Review: Her Silent Knight


How does a person know if they’re in love or just infatuated? One can mistake intrigue, jealousy, or obsession with love. It’s especially easy to make this mistake when you are young–when the romance in question would be forbidden–when sneaking off on clandestine visits gives you an adrenaline rush.

You feel alive, like the heroine of a great romance novel…but in most cases you are not in love.

In Ashtyn Newbold’s new Christmas Regency novel, Her Silent Knight, Selina Ellis believes herself to be in love. She seizes every opportunity to meet with her beau, Noah, against her mother’s wishes. One day during the Frost Fair on the frozen Thames river, she gives her mother the slip to find Noah and the refuge of his arms.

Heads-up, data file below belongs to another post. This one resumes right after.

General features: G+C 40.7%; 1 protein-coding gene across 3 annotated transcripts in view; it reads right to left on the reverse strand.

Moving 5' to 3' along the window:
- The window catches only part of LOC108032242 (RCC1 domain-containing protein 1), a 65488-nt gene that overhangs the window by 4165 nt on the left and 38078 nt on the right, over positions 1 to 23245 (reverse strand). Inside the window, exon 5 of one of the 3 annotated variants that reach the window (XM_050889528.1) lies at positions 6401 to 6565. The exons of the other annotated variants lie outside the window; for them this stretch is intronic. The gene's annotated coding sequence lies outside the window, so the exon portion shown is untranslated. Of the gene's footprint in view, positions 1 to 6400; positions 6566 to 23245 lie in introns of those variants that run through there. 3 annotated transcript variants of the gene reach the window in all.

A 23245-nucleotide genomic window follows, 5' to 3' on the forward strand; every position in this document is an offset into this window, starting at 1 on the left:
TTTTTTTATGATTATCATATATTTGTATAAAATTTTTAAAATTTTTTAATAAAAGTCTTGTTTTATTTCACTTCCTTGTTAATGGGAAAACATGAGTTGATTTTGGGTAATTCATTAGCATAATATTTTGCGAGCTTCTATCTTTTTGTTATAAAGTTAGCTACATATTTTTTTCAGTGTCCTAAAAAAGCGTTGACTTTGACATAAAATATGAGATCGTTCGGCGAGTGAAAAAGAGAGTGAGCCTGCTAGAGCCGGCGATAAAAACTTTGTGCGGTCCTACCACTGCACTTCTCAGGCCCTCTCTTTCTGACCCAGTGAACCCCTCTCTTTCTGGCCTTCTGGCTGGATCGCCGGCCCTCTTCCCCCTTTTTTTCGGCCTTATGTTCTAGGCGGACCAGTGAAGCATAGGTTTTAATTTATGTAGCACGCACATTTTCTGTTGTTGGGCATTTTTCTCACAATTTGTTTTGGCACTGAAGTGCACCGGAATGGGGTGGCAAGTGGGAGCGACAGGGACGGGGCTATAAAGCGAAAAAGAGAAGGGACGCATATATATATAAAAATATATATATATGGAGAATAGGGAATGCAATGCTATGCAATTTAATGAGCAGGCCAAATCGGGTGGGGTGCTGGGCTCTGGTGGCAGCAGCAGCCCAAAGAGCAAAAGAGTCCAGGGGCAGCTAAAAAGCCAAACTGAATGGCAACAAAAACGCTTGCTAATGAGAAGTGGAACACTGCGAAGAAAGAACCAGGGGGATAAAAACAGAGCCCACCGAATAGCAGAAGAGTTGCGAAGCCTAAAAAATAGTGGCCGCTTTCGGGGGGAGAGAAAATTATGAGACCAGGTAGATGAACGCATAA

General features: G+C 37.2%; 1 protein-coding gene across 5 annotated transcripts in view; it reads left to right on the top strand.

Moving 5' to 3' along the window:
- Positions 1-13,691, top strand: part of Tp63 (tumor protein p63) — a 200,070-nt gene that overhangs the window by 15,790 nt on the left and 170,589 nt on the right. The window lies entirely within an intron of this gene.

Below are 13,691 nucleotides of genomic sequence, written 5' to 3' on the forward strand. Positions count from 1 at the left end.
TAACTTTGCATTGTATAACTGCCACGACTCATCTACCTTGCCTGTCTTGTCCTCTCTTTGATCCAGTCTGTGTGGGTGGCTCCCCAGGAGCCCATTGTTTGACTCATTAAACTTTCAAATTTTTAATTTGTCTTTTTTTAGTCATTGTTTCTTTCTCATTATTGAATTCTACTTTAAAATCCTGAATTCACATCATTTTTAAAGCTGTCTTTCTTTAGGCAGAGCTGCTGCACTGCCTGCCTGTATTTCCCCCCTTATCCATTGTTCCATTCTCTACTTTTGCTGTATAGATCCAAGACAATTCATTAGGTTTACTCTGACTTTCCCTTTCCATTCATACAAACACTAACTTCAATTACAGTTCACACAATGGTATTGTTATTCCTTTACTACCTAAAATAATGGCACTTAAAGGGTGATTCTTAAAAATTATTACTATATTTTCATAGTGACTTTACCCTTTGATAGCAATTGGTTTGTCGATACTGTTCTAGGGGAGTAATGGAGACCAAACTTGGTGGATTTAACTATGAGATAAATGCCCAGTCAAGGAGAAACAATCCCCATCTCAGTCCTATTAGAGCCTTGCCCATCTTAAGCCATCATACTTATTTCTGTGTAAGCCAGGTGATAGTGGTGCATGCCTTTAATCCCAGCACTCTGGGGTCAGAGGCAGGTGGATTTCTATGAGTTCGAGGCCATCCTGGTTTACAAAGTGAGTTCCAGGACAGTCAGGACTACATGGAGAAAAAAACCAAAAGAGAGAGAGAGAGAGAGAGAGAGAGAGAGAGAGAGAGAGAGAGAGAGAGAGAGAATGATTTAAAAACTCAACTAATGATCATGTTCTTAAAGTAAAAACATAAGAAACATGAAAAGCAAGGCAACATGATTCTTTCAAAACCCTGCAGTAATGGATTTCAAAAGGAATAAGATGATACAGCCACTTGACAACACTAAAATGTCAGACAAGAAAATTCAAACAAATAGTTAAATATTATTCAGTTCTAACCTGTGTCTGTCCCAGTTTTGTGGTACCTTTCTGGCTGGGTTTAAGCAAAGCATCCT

She’s convinced that no one she knows will discover them.

Things do not go as planned, however. Strolling on the frozen surface of the Thames is an old childhood friend, Edmund, whom she has not seen in years. He came to London to be by his ailing grandmother’s side during her last moments, but the heavy snowfall delayed his journey, so he was unable to see her.

Stranded in London because of the snow, Edmund spots Selina with Noah. He knows about Noah and the man’s rakish reputation; outraged, he determines not to let Selina be used. He decides that he will do everything in his power to prevent Selina from marrying the man. After all, Noah does not truly love her; he keeps her around for reasons of interest.

How will Edmund change Selina’s mind when she believes herself to be in love? The best plan he can come up with is to show her what real love looks like. She’s blinded by the adventure of a forbidden romance, but does not yet know what it’s like to be loved.

When her mother invites Edmund to stay with them in their house for the holidays, he has plenty of time to open her eyes. How will he do this, though, when she is determined to avoid him–when she does all she can think of to have him tossed out–when she makes him promise not to interfere?

Most of all, how will Edmund do this without falling in love with her?